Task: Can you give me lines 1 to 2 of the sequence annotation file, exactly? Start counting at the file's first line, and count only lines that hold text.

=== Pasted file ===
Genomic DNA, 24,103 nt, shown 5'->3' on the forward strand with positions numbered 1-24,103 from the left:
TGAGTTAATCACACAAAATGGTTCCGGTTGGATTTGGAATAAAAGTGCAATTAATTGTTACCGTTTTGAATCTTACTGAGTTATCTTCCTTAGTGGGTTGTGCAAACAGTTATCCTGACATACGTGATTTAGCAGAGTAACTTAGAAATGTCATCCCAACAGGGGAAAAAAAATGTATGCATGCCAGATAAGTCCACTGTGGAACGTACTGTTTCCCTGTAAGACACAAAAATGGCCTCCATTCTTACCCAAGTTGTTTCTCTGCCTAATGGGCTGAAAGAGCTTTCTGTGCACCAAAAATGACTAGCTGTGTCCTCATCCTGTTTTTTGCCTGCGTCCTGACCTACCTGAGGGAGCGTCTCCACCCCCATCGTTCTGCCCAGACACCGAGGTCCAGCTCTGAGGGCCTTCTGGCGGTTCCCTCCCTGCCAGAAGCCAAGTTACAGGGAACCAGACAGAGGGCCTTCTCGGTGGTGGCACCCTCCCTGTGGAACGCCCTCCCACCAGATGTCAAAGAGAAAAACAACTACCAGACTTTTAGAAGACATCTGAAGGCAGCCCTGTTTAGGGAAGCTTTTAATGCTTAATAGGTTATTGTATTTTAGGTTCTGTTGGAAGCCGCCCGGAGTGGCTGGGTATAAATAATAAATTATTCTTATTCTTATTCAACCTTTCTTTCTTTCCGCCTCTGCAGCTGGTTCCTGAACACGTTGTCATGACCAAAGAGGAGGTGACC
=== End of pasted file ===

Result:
Genomic DNA, 24,103 nt, shown 5'->3' on the forward strand with positions numbered 1-24,103 from the left:
TGAGTTAATCACACAAAATGGTTCCGGTTGGATTTGGAATAAAAGTGCAATTAATTGTTACCGTTTTGAATCTTACTGAGTTATCTTCCTTAGTGGGTTGTGCAAACAGTTATCCTGACATACGTGATTTAGCAGAGTAACTTAGAAATGTCATCCCAACAGGGGAAAAAAAATGTATGCATGCCAGATAAGTCCACTGTGGAACGTACTGTTTCCCTGTAAGACACAAAAATGGCCTCCATTCTTACCCAAGTTGTTTCTCTGCCTAATGGGCTGAAAGAGCTTTCTGTGCACCAAAAATGACTAGCTGTGTCCTCATCCTGTTTTTTGCCTGCGTCCTGACCTACCTGAGGGAGCGTCTCCACCCCCATCGTTCTGCCCAGACACCGAGGTCCAGCTCTGAGGGCCTTCTGGCGGTTCCCTCCCTGCCAGAAGCCAAGTTACAGGGAACCAGACAGAGGGCCTTCTCGGTGGTGGCACCCTCCCTGTGGAACGCCCTCCCACCAGATGTCAAAGAGAAAAACAACTACCAGACTTTTAGAAGACATCTGAAGGCAGCCCTGTTTAGGGAAGCTTTTAATGCTTAATAGGTTATTGTATTTTAGGTTCTGTTGGAAGCCGCCCGGAGTGGCTGGGTATAAATAATAAATTATTCTTATTCTTATTCAACCTTTCTTTCTTTCCGCCTCTGCAGCTGGTTCCTGAACACGTTGTCATGACCAAAGAGGAGGTGACC